7. Offer catering on a website.
  8. Offer gift certificates (online) to grill, massage services, continuing ed, bookstore, etc. (Figures vary, but approx. 10% are typically not redeemed. Almost all profit. And, purchases tend to exceed gift card value.)
  9. Our clinics would be full if we could be open when the clientele is more available. We could offer birthday parties, bachelorette parties, couples massage and spa packages etc. Market it just like a spa. The spa business is growing and makes lots of money.
  10. Any pet related (i.e., dog training, pet massage, pet grooming) area. $50 billion per year industry and growing. Not much local to assist people in skill acquisition.
  11. Doula Certification course
  12. Nutrition certificate and/or AAS. Also promote classes in this area in Continuing Education.
  13. Parenting course through Cont. Ed.
  14. Offer wine and cooking classes through Continuing Ed. You've got all the resources and the competition (Byerly's, Cooks of Crocus Hill) make pretty good money doing this.
  15. Open the City View Grille early enough in the evening that students can dine there. I have night classes and would eat there but I can't if I want to get to class on time.
  16. PSEO – Outreach - Do an outreach with public local high schools. Have a recruiter meet with students and teachers at the high schools with the idea to do more with PSEO.
  17. Student Mentors - In online classes and possibly in PSEO outreach have mentor/tutors meet students at the high school and help PSEO students navigate the D2L classes. This may be a student mentor meaning a SPC student who may be able to help with this during at least the first part of the semester. Or this task may be part of a retention position. Some PSOE students have difficulty in online classes to get engaged early in the semester. Have a tutor/mentor show up at the high school and work with them in working with the schedule, navigation and understanding how to accomplish the required tasks and event in the online class. Hopefully this could increase PSEO registration and retention of these students when they graduate.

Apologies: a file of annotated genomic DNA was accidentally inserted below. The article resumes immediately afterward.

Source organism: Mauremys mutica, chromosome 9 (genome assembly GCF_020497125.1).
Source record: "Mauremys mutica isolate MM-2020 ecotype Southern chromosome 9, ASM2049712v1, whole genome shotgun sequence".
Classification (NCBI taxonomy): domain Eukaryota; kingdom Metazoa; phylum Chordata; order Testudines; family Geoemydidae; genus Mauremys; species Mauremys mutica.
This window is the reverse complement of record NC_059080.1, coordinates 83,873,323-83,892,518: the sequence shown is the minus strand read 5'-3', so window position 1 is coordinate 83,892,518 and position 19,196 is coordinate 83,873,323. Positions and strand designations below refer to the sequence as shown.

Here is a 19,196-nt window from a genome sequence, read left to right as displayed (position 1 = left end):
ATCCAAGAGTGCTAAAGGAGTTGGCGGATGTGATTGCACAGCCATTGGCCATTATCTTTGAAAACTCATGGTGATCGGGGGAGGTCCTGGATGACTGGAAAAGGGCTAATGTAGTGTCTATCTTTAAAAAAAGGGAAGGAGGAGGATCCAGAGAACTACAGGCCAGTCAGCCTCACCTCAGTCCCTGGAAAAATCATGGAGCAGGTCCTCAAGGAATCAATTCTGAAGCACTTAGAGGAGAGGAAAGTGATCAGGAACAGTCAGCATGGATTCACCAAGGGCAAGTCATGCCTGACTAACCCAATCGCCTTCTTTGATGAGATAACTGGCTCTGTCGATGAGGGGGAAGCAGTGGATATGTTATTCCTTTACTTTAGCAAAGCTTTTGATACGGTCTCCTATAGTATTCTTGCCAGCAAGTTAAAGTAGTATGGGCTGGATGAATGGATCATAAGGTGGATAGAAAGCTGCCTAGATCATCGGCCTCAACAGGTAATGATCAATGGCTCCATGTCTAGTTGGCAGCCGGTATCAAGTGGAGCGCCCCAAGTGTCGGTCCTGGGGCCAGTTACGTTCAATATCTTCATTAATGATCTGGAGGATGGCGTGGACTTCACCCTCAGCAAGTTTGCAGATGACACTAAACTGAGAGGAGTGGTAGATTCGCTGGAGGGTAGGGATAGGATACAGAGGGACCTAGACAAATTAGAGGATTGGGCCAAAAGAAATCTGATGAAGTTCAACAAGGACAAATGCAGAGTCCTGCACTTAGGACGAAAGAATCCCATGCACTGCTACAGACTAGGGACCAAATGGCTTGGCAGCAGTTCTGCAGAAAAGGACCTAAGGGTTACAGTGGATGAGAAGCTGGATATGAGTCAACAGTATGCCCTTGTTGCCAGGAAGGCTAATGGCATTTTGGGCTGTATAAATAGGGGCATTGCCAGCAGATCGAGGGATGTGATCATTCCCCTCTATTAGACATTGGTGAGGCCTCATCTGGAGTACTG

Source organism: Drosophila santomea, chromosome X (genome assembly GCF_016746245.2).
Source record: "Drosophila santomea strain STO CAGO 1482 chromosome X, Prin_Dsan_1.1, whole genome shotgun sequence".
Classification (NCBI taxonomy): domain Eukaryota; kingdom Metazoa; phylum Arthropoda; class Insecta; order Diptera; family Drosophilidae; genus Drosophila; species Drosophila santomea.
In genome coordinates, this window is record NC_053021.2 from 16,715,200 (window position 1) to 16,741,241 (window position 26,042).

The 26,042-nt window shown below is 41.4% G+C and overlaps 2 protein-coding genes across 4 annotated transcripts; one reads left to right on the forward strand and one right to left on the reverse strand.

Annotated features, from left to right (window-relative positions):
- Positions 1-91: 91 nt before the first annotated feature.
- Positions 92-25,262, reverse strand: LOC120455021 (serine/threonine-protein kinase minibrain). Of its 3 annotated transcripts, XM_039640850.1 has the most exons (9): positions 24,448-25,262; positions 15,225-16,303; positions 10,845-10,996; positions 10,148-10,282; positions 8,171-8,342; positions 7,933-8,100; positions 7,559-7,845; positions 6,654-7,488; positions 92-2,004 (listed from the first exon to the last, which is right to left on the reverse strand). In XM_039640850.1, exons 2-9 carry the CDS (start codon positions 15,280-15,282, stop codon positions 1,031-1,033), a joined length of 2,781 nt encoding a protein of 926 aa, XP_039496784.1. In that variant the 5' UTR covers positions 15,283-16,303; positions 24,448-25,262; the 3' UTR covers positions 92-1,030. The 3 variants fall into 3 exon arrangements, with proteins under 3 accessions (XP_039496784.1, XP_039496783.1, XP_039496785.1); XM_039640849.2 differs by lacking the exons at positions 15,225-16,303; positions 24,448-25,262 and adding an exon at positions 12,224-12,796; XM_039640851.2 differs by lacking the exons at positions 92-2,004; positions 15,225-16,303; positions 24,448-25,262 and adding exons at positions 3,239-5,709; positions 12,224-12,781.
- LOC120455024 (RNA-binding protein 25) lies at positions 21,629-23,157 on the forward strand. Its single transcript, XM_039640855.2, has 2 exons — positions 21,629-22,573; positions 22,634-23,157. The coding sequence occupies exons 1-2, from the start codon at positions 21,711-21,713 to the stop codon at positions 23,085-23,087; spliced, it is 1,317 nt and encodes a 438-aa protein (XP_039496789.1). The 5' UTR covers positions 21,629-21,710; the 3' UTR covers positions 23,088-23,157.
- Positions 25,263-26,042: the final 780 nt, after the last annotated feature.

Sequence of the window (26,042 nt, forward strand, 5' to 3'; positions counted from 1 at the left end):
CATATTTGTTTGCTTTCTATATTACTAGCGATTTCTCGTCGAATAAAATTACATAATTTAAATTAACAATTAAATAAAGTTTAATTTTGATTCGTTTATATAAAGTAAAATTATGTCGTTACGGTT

18. Push to increase online participation - See if we can increase the online participation levels and number of classes in a push to increase enrollment.
  19. Consider new classes in Middle East – Immigration Studies - Sustainability - Middle East Politics – Political Science, East African History (Possibly an emphasis on Ethiopia, Somalia, Kenya), Qur’an Philosophy (not sure but you get the idea, Economics of the Middle East (Colonization of Egypt, Shaw of Iran to Present), Sustainable Economics.
  20. TRIO programs will see an increase in funds; we should also take advantage of these. The College President's background experience can help open this door to us.
  21. Increase enrollment, by starting with high school students through PSEO. Have admissions representatives visit high schools and promote the program.
  22. Better utilize classroom space. Some classes have a max cap of 30 or more, but are limited by the number of seats because of the room size. Some of the courses using the largest classrooms are not filling the seats; these classes could be held in a smaller room.